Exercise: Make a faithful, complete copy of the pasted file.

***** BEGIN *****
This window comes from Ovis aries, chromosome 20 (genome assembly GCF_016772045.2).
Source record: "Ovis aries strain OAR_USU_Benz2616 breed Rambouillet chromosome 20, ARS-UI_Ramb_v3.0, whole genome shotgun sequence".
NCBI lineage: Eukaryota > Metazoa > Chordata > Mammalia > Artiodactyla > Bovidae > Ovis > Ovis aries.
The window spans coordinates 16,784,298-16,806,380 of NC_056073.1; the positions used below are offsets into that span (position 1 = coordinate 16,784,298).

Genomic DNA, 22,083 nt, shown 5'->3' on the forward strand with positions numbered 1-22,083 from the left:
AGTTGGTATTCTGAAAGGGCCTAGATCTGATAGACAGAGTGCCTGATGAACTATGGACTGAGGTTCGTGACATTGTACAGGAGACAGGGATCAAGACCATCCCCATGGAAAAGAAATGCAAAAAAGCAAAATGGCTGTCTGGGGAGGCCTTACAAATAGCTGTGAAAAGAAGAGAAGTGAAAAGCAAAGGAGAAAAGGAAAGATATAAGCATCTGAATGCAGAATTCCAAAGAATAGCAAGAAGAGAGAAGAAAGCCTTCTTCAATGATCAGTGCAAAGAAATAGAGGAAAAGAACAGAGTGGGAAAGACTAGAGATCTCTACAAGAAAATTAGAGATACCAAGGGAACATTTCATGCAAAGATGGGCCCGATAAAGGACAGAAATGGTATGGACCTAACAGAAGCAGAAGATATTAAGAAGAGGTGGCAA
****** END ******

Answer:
This window comes from Ovis aries, chromosome 20 (genome assembly GCF_016772045.2).
Source record: "Ovis aries strain OAR_USU_Benz2616 breed Rambouillet chromosome 20, ARS-UI_Ramb_v3.0, whole genome shotgun sequence".
NCBI lineage: Eukaryota > Metazoa > Chordata > Mammalia > Artiodactyla > Bovidae > Ovis > Ovis aries.
The window spans coordinates 16,784,298-16,806,380 of NC_056073.1; the positions used below are offsets into that span (position 1 = coordinate 16,784,298).

Genomic DNA, 22,083 nt, shown 5'->3' on the forward strand with positions numbered 1-22,083 from the left:
AGTTGGTATTCTGAAAGGGCCTAGATCTGATAGACAGAGTGCCTGATGAACTATGGACTGAGGTTCGTGACATTGTACAGGAGACAGGGATCAAGACCATCCCCATGGAAAAGAAATGCAAAAAAGCAAAATGGCTGTCTGGGGAGGCCTTACAAATAGCTGTGAAAAGAAGAGAAGTGAAAAGCAAAGGAGAAAAGGAAAGATATAAGCATCTGAATGCAGAATTCCAAAGAATAGCAAGAAGAGAGAAGAAAGCCTTCTTCAATGATCAGTGCAAAGAAATAGAGGAAAAGAACAGAGTGGGAAAGACTAGAGATCTCTACAAGAAAATTAGAGATACCAAGGGAACATTTCATGCAAAGATGGGCCCGATAAAGGACAGAAATGGTATGGACCTAACAGAAGCAGAAGATATTAAGAAGAGGTGGCAA